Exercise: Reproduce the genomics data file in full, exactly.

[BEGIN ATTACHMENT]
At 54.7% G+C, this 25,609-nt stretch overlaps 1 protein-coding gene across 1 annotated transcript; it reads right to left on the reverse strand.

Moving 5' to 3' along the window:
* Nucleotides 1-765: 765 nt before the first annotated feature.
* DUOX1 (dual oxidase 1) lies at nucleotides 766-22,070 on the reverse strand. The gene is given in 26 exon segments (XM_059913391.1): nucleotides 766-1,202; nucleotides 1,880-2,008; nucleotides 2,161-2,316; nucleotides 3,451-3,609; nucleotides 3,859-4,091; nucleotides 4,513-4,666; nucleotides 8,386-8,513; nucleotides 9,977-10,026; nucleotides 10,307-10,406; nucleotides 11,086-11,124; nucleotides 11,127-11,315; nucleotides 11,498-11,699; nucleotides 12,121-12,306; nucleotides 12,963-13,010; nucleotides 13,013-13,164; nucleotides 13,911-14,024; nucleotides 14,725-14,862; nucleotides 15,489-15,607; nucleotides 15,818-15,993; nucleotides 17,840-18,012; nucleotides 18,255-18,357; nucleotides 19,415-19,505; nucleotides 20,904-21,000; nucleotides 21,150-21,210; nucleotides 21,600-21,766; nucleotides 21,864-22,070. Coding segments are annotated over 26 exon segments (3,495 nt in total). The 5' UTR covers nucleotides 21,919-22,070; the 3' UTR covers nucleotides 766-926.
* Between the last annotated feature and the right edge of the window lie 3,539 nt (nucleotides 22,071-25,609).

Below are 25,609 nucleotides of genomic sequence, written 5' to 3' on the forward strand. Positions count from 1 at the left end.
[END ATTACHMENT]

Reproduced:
At 54.7% G+C, this 25,609-nt stretch overlaps 1 protein-coding gene across 1 annotated transcript; it reads right to left on the reverse strand.

Moving 5' to 3' along the window:
* Nucleotides 1-765: 765 nt before the first annotated feature.
* DUOX1 (dual oxidase 1) lies at nucleotides 766-22,070 on the reverse strand. The gene is given in 26 exon segments (XM_059913391.1): nucleotides 766-1,202; nucleotides 1,880-2,008; nucleotides 2,161-2,316; nucleotides 3,451-3,609; nucleotides 3,859-4,091; nucleotides 4,513-4,666; nucleotides 8,386-8,513; nucleotides 9,977-10,026; nucleotides 10,307-10,406; nucleotides 11,086-11,124; nucleotides 11,127-11,315; nucleotides 11,498-11,699; nucleotides 12,121-12,306; nucleotides 12,963-13,010; nucleotides 13,013-13,164; nucleotides 13,911-14,024; nucleotides 14,725-14,862; nucleotides 15,489-15,607; nucleotides 15,818-15,993; nucleotides 17,840-18,012; nucleotides 18,255-18,357; nucleotides 19,415-19,505; nucleotides 20,904-21,000; nucleotides 21,150-21,210; nucleotides 21,600-21,766; nucleotides 21,864-22,070. Coding segments are annotated over 26 exon segments (3,495 nt in total). The 5' UTR covers nucleotides 21,919-22,070; the 3' UTR covers nucleotides 766-926.
* Between the last annotated feature and the right edge of the window lie 3,539 nt (nucleotides 22,071-25,609).

Below are 25,609 nucleotides of genomic sequence, written 5' to 3' on the forward strand. Positions count from 1 at the left end.